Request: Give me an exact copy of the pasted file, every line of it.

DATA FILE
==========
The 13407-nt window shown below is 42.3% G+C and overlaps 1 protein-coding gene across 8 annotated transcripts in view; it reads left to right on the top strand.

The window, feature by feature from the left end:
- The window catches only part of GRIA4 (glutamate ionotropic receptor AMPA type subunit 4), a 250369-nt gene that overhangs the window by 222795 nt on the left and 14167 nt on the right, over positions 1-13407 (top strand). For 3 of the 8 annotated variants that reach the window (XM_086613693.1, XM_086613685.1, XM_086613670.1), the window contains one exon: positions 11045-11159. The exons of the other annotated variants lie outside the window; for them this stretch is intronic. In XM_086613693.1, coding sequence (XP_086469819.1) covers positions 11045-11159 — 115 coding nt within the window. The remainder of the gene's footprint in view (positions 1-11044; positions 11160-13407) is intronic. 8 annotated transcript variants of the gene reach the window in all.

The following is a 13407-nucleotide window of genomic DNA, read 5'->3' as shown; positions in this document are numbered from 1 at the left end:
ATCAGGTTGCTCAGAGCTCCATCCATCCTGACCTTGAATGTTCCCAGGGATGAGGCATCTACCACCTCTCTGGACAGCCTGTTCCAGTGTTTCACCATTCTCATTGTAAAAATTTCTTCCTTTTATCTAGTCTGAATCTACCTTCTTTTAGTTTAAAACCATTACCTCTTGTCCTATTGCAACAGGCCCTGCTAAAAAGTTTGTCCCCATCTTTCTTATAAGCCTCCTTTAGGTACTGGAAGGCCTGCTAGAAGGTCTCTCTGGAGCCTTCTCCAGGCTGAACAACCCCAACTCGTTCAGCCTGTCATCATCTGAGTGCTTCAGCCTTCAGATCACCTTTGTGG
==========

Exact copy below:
The 13407-nt window shown below is 42.3% G+C and overlaps 1 protein-coding gene across 8 annotated transcripts in view; it reads left to right on the top strand.

The window, feature by feature from the left end:
- The window catches only part of GRIA4 (glutamate ionotropic receptor AMPA type subunit 4), a 250369-nt gene that overhangs the window by 222795 nt on the left and 14167 nt on the right, over positions 1-13407 (top strand). For 3 of the 8 annotated variants that reach the window (XM_086613693.1, XM_086613685.1, XM_086613670.1), the window contains one exon: positions 11045-11159. The exons of the other annotated variants lie outside the window; for them this stretch is intronic. In XM_086613693.1, coding sequence (XP_086469819.1) covers positions 11045-11159 — 115 coding nt within the window. The remainder of the gene's footprint in view (positions 1-11044; positions 11160-13407) is intronic. 8 annotated transcript variants of the gene reach the window in all.

The following is a 13407-nucleotide window of genomic DNA, read 5'->3' as shown; positions in this document are numbered from 1 at the left end:
ATCAGGTTGCTCAGAGCTCCATCCATCCTGACCTTGAATGTTCCCAGGGATGAGGCATCTACCACCTCTCTGGACAGCCTGTTCCAGTGTTTCACCATTCTCATTGTAAAAATTTCTTCCTTTTATCTAGTCTGAATCTACCTTCTTTTAGTTTAAAACCATTACCTCTTGTCCTATTGCAACAGGCCCTGCTAAAAAGTTTGTCCCCATCTTTCTTATAAGCCTCCTTTAGGTACTGGAAGGCCTGCTAGAAGGTCTCTCTGGAGCCTTCTCCAGGCTGAACAACCCCAACTCGTTCAGCCTGTCATCATCTGAGTGCTTCAGCCTTCAGATCACCTTTGTGG